Courtesy of Professor Bainbridge’s blog post, is a link to the 248-page study by attorney Claudia H. Allen that comprehensively examines recent developments in connection with majority voting in director elections. She describes how in the past, virtually all directors of U.S. public companies were elected by a plurality voting standard. In an uncontested election, this could, in theory, allow a director who received one vote to be validly elected. She discusses the recent changes on this matter at many companies, either by policy statements, or changes to their bylaws and/or charters.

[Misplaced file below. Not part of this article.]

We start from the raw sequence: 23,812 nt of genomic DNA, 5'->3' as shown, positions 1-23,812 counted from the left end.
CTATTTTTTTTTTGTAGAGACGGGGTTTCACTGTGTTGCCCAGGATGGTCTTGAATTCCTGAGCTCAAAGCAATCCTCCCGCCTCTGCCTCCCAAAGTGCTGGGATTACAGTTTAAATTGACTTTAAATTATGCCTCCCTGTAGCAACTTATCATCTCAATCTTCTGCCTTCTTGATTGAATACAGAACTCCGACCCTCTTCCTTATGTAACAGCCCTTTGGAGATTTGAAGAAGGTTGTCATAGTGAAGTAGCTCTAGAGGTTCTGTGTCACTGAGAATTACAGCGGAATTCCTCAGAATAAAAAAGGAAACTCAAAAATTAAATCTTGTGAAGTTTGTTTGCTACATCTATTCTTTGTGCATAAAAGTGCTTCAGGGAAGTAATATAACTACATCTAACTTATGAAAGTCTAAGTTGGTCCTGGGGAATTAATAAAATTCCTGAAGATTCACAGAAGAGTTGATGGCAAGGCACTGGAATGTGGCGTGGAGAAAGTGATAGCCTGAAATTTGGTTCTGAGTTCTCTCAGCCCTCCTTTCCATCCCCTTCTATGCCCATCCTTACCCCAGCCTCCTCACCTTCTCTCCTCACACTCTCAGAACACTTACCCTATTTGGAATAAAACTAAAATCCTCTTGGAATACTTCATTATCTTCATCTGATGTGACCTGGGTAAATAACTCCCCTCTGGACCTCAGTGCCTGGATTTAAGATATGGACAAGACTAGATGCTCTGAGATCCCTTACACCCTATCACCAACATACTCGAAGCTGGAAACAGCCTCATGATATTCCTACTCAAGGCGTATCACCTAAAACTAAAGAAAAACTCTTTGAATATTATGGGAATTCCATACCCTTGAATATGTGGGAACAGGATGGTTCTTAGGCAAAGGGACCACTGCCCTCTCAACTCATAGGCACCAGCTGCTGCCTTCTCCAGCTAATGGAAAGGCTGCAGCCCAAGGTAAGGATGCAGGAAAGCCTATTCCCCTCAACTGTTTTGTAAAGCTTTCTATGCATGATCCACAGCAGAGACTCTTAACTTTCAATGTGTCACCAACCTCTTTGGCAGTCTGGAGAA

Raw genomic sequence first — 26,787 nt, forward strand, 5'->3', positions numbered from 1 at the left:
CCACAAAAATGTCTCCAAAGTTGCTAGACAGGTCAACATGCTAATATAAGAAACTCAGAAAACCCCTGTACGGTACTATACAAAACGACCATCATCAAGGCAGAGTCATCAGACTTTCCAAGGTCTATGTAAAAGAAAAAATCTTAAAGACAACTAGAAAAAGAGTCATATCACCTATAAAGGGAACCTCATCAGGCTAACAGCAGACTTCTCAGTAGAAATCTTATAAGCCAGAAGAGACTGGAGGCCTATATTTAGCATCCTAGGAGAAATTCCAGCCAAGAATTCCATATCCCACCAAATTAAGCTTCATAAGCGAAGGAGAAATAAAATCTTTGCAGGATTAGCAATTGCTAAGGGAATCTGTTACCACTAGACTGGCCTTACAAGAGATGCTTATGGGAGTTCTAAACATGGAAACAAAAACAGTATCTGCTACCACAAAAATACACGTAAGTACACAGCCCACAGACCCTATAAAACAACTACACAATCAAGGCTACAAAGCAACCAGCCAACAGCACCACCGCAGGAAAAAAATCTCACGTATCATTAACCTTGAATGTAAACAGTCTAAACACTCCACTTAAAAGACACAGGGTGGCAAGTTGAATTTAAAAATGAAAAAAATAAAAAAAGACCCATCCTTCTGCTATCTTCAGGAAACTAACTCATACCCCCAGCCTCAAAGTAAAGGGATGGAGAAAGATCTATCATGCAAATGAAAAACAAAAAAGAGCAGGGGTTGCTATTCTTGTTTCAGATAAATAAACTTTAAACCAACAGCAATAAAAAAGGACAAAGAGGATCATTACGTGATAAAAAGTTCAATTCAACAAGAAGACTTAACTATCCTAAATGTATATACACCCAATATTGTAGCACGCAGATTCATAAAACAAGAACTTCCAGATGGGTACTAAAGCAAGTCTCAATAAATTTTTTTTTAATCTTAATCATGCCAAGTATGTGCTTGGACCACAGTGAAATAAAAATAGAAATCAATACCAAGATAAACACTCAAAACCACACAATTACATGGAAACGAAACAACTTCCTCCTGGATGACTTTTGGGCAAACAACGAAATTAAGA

She also describes (e.g., in the introduction at page iv) changes in state statutes, such as Delaware, whose DGCL now allows stockholders to adopt bylaws (not subject to amendment by the board) prescribing voting standards for director elections, and also allowing for resignations to be made effective upon the happening of a future event (such as failure to receive a majority vote), and coupled with the authority to make such tendering of conditional resignations irrevocable.